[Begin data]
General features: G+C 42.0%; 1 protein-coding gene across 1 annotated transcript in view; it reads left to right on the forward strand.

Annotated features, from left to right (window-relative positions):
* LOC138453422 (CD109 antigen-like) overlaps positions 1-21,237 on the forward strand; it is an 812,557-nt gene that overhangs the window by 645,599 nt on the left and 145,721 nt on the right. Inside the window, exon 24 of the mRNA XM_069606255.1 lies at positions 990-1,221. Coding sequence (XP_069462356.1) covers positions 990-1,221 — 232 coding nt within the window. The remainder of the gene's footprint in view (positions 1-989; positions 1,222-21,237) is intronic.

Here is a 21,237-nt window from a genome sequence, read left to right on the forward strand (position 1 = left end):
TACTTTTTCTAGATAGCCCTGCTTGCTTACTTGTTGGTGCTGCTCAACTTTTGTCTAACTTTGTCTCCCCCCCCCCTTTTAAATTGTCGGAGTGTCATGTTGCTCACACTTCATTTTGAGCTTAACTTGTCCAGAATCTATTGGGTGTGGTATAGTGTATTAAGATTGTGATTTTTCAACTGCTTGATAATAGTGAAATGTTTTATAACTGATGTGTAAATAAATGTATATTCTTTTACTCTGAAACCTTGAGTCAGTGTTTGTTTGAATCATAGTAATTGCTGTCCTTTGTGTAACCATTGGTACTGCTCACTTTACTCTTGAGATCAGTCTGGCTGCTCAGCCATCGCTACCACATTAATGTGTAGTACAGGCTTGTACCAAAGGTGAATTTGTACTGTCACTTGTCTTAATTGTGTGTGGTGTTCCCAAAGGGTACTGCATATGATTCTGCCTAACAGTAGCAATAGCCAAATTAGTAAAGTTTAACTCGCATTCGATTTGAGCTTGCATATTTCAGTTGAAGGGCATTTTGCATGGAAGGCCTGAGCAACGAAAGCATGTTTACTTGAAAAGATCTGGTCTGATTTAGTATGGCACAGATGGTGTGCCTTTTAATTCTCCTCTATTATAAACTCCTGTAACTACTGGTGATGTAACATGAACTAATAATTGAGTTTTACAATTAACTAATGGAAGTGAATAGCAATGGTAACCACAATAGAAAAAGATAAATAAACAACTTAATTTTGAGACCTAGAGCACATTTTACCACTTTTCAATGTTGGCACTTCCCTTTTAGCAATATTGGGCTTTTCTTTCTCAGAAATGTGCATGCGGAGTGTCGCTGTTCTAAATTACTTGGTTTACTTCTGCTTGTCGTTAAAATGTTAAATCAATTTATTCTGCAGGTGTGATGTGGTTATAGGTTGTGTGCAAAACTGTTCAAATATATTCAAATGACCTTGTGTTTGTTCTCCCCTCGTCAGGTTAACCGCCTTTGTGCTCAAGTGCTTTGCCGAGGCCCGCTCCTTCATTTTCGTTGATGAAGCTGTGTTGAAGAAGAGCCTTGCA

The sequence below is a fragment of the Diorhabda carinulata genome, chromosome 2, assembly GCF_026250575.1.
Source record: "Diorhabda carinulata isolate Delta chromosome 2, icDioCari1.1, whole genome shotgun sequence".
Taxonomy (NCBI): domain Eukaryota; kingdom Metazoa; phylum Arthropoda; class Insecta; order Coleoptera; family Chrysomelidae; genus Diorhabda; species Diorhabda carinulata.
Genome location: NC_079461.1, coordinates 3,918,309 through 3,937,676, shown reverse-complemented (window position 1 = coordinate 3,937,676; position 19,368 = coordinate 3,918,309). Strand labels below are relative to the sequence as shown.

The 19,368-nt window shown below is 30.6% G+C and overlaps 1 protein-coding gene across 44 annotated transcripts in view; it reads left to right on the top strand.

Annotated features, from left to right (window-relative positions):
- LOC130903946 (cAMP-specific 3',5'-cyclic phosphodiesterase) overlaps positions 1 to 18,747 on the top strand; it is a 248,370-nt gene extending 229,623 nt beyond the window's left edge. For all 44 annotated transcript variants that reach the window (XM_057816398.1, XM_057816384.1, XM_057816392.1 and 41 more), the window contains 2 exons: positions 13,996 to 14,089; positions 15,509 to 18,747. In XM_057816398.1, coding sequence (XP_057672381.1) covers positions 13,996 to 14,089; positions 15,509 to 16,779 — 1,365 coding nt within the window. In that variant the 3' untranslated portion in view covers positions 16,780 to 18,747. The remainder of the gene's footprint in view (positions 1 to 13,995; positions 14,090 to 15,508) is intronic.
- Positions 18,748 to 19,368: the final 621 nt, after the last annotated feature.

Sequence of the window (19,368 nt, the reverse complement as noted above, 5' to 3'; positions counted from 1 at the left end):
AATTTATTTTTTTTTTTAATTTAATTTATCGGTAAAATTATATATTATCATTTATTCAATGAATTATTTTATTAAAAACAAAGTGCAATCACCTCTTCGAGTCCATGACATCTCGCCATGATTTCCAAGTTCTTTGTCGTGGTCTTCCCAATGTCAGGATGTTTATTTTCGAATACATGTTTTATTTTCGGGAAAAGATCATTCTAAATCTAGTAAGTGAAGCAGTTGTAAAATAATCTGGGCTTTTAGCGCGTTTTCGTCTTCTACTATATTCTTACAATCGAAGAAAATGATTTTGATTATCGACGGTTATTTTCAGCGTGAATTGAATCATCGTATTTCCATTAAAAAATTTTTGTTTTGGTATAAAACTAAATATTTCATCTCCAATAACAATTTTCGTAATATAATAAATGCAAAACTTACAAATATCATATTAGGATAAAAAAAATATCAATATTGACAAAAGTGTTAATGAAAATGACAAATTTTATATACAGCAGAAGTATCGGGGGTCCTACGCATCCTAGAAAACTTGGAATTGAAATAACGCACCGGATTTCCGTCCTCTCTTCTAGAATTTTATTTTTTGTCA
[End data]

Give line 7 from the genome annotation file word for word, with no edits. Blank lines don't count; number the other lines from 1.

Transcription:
Source record: "Diorhabda carinulata isolate Delta chromosome 2, icDioCari1.1, whole genome shotgun sequence".